Subjects -> TEXTILE INDUSTRIES AND FABRICS (Total: 41 journals)


Showing 1 - 4 of 4 Journals sorted alphabetically
Clothing and Textiles Research Journal     Hybrid Journal   (Followers: 27)
Costume     Hybrid Journal   (Followers: 12)
Dress     Hybrid Journal   (Followers: 13)
Fashion Theory : The Journal of Dress, Body & Culture     Full-text available via subscription   (Followers: 30)
International Journal of Clothing Science and Technology     Hybrid Journal   (Followers: 9)
Textile : The Journal of Cloth and Culture     Hybrid Journal   (Followers: 27)
ZoneModa Journal     Open Access   (Followers: 1)
Similar Journals
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Clothing and Textiles Research Journal
Journal Prestige (SJR): 0.36
Citation Impact (citeScore): 1
Number of Followers: 27  
  Hybrid Journal Hybrid journal (It can contain Open Access articles)
ISSN (Print) 0887-302X - ISSN (Online) 1940-2473
Published by Sage Publications Homepage  [1149 journals]
  • Editors’ Notes: Advancing Design Scholarship in Textiles and Apparel
    • Authors: Sherry Haar, Elizabeth Bye
      Abstract: Clothing and Textiles Research Journal, Ahead of Print.
      The past 20 years have seen growth in exposure and academic outlets for design scholarship through new journals, special topics sessions and conferences, and PhD programs. Yet, there is a lack of strong published examples of design scholarship in textiles and apparel as designer scholars and administrators still struggle to understand how to conduct, document, and evaluate design scholarship. This issue, long overdue, looks at the current state of design research in our textile and apparel discipline and provides examples that begin to fill the gap in our shared understanding of a way forward.
      Citation: Clothing and Textiles Research Journal
      PubDate: 2020-07-23T09:56:16Z
      DOI: 10.1177/0887302X20943305
  • Factors Influencing Consumers’ Intention to Adopt Fashion Robot
           Advisors: Psychological Network Analysis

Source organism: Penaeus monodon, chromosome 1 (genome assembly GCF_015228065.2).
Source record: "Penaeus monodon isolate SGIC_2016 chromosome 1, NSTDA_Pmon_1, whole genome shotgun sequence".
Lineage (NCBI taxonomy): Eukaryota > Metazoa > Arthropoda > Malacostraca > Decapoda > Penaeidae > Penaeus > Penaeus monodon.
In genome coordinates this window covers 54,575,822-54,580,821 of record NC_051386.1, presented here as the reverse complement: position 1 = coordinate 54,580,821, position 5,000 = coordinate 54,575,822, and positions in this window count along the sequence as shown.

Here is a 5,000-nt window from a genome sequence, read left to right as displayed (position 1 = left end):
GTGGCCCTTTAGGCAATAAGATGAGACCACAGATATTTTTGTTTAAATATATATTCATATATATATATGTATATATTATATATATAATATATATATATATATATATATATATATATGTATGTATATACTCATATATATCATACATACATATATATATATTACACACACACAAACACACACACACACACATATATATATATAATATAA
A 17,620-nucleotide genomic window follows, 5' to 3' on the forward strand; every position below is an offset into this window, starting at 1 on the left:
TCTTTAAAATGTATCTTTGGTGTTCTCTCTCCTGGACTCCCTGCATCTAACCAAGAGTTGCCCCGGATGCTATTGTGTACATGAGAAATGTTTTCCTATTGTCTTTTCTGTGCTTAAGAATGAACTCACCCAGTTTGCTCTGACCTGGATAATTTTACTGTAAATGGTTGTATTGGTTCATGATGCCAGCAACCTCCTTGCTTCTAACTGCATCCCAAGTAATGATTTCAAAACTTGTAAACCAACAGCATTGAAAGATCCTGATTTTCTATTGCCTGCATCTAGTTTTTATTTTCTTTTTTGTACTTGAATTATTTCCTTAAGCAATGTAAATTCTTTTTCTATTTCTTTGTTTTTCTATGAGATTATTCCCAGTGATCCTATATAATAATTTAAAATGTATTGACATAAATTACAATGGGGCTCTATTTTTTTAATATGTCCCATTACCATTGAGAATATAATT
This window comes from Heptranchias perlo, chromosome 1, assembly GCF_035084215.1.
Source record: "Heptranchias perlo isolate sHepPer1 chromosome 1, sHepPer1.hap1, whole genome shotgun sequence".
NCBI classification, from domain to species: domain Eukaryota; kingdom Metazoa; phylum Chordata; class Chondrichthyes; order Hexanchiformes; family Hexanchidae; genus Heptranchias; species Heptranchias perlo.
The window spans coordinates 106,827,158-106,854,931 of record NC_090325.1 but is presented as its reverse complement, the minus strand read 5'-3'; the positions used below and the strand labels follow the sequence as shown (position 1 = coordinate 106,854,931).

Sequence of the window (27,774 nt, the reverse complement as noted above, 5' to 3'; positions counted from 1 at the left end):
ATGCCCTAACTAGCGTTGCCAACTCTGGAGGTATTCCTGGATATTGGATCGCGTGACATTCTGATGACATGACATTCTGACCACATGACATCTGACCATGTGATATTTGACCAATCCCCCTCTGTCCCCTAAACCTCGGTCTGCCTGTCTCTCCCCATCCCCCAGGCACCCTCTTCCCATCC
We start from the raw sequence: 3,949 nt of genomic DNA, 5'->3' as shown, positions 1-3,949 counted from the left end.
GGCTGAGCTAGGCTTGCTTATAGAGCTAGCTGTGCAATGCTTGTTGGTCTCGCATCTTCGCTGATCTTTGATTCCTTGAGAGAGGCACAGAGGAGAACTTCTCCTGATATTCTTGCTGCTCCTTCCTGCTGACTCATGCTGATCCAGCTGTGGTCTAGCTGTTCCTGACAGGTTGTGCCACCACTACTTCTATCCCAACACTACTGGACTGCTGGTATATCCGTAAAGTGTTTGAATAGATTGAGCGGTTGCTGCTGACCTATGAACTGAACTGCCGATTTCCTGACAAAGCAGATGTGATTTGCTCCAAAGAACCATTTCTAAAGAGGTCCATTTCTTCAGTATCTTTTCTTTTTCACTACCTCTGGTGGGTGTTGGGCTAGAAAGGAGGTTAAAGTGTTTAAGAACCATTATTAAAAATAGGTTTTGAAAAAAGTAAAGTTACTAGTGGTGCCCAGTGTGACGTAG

• Authors: So Young Song, Youn-Kyung Kim
      Abstract: Clothing and Textiles Research Journal, Ahead of Print.
      Drawing upon the theory of human–robot interaction (HRI), this study examined the relations among perceived characteristics of fashion robot advisors (FRAs), consumers’ negative preconceptions toward robots, and positive dispositions toward technology to identify network differences in adoption and nonadoption groups. For interviews, pretests, and main data collection, we presented video clips of FRAs as stimuli. Based on the data (n = 464) collected via an online survey, we conducted psychological network analysis to explore defining factors that differentiate adoption and nonadoption groups. The results indicate that perceived characteristics of social intelligence, humanlikeness, and knowledgeableness combined with a positive disposition of technological self-efficacy lead to adoption of FRAs. This study contributes to the literature on the theory of HRI and technology acceptance models, particularly in fashion retail sectors. Furthermore, this study provides a new graphical approach to networks that conceptualizes shoppers’ adoption of technology as a complex interplay of psychological attributes.
      Citation: Clothing and Textiles Research Journal
      PubDate: 2020-07-21T10:10:06Z
      DOI: 10.1177/0887302X20941261
  • Multiscale Finite Element Modeling of the Viscoelastic Behavior of
           Sportswear Under Periodic Load
    • Authors: Ali Sajjadi, Seyed Abdolkarim Hosseini, Saeed Ajeli, Mohammad Mashayekhi
      Abstract: Clothing and Textiles Research Journal, Ahead of Print.
      The aim of this study was to investigate the influence of different stitch factors on the mechanical behavior of the seam section of sportswear under periodic load. Multiscale finite element (FE) modeling was then utilized to predict the mechanical behavior of the samples under periodic tensile load. The unit cells of the fabric and the stitched section were modeled in the mesoscale. Elastic and viscoelastic properties of the yarns were assigned to the model. In order to obtain the mechanical properties of the sample, periodic boundary conditions were applied to the unit cell. Elastic and viscoelastic properties calculated from the mesoscale were then used for the macromodel. FE results had a good agreement with the experimental ones in predicting the mechanical behavior of the seam section under the periodic tensile load. By using Taguchi method, the optimum sample was found.
      Citation: Clothing and Textiles Research Journal
      PubDate: 2020-07-14T09:55:10Z
      DOI: 10.1177/0887302X20937796
  • Age and Gender Differences in the Relationship Between Actual and
           Perceived Body
    • Authors: Jooyeon Lee, Yun-Ja Nam, Jinhee Park
      Abstract: Clothing and Textiles Research Journal, Ahead of Print.